Skip to Content
Oral cancer is the growth of abnormal cells in any part of the mouth or lips. Most oral cancers start in the lining of the lips or mouth where you have thin, flat cells called squamous cells.
This type of cancer may also be called oral cavity cancer or oropharyngeal cancer.
Risk factors (things that increase your risk) for oral cancer include smoking (or using smokeless tobacco) and heavy alcohol use. Other risk factors are being male, using marijuana, or having human papillomavirus (HPV). For cancers of the lip, exposure over a long period of time to ultraviolet (UV) light from the sun or from tanning beds increases risk.
Symptoms for oral cancer include sores or lumps on the lips or in your mouth. Talk with your doctor if you have any of these signs:
Your dentist or doctor may look closely at your lips, mouth, or throat to check for signs of oral cancer. Other tests may be needed if there are possible signs of cancer, such as a biopsy, an X-ray, or an MRI.
Oral cancer is usually treated with surgery and radiation therapy. Your treatment will depend on the stage of your cancer and your other health factors. If the cancer is advanced, other treatments may be used. You may get chemotherapy. Or chemotherapy and targeted therapy may be used together.
You can find more information about oral cancer at the National Cancer Institute website www.cancer.gov/cancertopics/types/oral.
Researchers are studying how people can make changes in their lifestyles to reduce their risk for cancer. One lifestyle change that may reduce the risk for oral cancer is eating more fruits and fiber-rich vegetables.
Take the following steps to prevent
Some combinations, such as using tobacco and drinking alcohol, increase the risk more than using tobacco or drinking alcohol. The same is true for using marijuana if you have high-risk HPV infection.
Treatment for oral cancer is usually provided by a team of doctors who are experts in treating head and neck cancers. The team may include a medical oncologist, a head and neck surgeon, an oral (maxillofacial) surgeon, or a radiation oncologist. Depending on your treatment, you may have help from other specialists, such as a speech therapist or a plastic surgeon.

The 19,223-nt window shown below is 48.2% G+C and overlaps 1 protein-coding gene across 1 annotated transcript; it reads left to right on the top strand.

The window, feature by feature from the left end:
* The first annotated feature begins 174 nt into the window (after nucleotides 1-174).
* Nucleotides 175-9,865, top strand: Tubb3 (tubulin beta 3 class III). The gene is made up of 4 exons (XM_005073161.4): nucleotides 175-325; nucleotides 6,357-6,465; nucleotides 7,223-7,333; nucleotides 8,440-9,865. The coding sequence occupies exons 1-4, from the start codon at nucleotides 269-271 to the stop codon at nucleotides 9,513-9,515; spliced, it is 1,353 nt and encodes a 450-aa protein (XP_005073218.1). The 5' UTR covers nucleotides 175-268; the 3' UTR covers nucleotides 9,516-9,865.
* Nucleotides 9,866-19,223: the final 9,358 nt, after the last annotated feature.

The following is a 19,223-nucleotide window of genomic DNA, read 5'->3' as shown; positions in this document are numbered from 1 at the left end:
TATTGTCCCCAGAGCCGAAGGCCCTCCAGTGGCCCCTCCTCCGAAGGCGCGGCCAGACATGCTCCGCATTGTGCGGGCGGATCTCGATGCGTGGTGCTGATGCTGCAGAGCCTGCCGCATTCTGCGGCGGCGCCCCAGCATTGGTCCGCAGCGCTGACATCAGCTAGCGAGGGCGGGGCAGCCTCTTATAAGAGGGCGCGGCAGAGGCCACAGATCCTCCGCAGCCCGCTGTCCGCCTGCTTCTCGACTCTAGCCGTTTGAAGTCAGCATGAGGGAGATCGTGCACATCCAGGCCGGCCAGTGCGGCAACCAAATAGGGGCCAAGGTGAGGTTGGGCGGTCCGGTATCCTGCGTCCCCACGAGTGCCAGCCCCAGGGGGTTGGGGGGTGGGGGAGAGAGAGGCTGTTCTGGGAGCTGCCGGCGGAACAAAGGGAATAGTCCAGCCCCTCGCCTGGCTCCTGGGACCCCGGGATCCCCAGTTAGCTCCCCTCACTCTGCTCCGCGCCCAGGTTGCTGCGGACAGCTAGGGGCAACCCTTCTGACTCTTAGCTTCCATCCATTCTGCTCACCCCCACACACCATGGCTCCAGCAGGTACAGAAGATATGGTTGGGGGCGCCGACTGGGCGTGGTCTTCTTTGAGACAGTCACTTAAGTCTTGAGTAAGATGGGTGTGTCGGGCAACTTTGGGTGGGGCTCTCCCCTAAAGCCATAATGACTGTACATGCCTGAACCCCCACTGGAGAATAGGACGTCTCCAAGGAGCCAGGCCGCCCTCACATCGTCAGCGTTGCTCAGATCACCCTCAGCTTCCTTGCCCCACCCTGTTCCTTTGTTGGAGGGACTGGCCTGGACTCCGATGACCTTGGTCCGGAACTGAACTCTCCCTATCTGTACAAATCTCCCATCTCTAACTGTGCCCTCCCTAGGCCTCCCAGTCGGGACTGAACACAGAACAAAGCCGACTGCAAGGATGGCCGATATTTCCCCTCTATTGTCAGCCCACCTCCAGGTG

Clinical trials for oral cancer look at new ways to treat oral cancer. Treatments being studied include:
Sometimes a clinical trial offers the best treatment choice. Your medical team will let you know if there is a clinical trial that might be good for you. For more information, see www.cancer.gov/clinicaltrials or http://clinicaltrials.gov.
Having cancer can change your life in many ways. For support in managing these changes, see the topic
Getting Support When You Have Cancer.
Other Works Consulted
Chepeha DB, et al. (2015). Rehabilitation after treatment of head and neck cancer. In VT DeVita Jr et al., eds., DeVita, Hellman, and Rosenberg's Cancer Principles and Practices of Oncology, 10th ed., pp. 474–481. Philadelphia: Walters Kluwer.
Lee N, et al. (2012). Benign and malignant lesions of the oral cavity, oropharynx and nasopharynx. In AK Lalwani, ed., Current Diagnosis and Treatment Otolaryngology Head and Neck Surgery, 3rd ed., pp. 377–386. New York: McGraw-Hill.
Mendenhall WM, et al. (2015). Cancer of the head and neck. In VT DeVita Jr et al., eds., DeVita, Hellman, and Rosenberg's Cancer Principles and Practices of Oncology, 10th ed., pp.422–473. Philadelphia: Walters Kluwer.
National Cancer Institute (2012). Lip and Oral Cavity Cancer Treatment (PDQ)—Health Professional Version. Available online: http://www.cancer.gov/cancertopics/pdq/treatment/lip-and-oral-cavity/HealthProfessional.
National Cancer Institute (2012). Lip and Oral Cavity Cancer Treatment (PDQ)—Patient Version. Available online: http://www.cancer.gov/cancertopics/pdq/treatment/lip-and-oral-cavity/patient.
National Comprehensive Cancer Network (2012). Head and neck cancers. NCCN Clinical Practice Guidelines in Oncology, version 1.2012. Available online: http://www.nccn.org/professionals/physician_gls/PDF/head-and-neck.pdf.
ByHealthwise StaffPrimary Medical ReviewerAdam Husney, MD - Family MedicineE. Gregory Thompson, MD - Internal MedicineSpecialist Medical ReviewerArden Christen, DDS, MSD, MA, FACD - Dentistry
Current as ofNovember 20, 2015
Current as of:
November 20, 2015
Adam Husney, MD - Family Medicine & E. Gregory Thompson, MD - Internal Medicine & Arden Christen, DDS, MSD, MA, FACD - Dentistry
To learn more about Healthwise, visit Healthwise.org.
© 1995-2016 Healthwise, Incorporated. Healthwise, Healthwise for every health decision, and the Healthwise logo are trademarks of Healthwise, Incorporated.
© Copyright 2017 Rush-Copley Medical Center • 2000 Ogden Avenue; Aurora, IL 60504
Main: 630-978-6200 • Physician Referral & Information: 630-978-6700 or 866-4COPLEY (866-426-7539)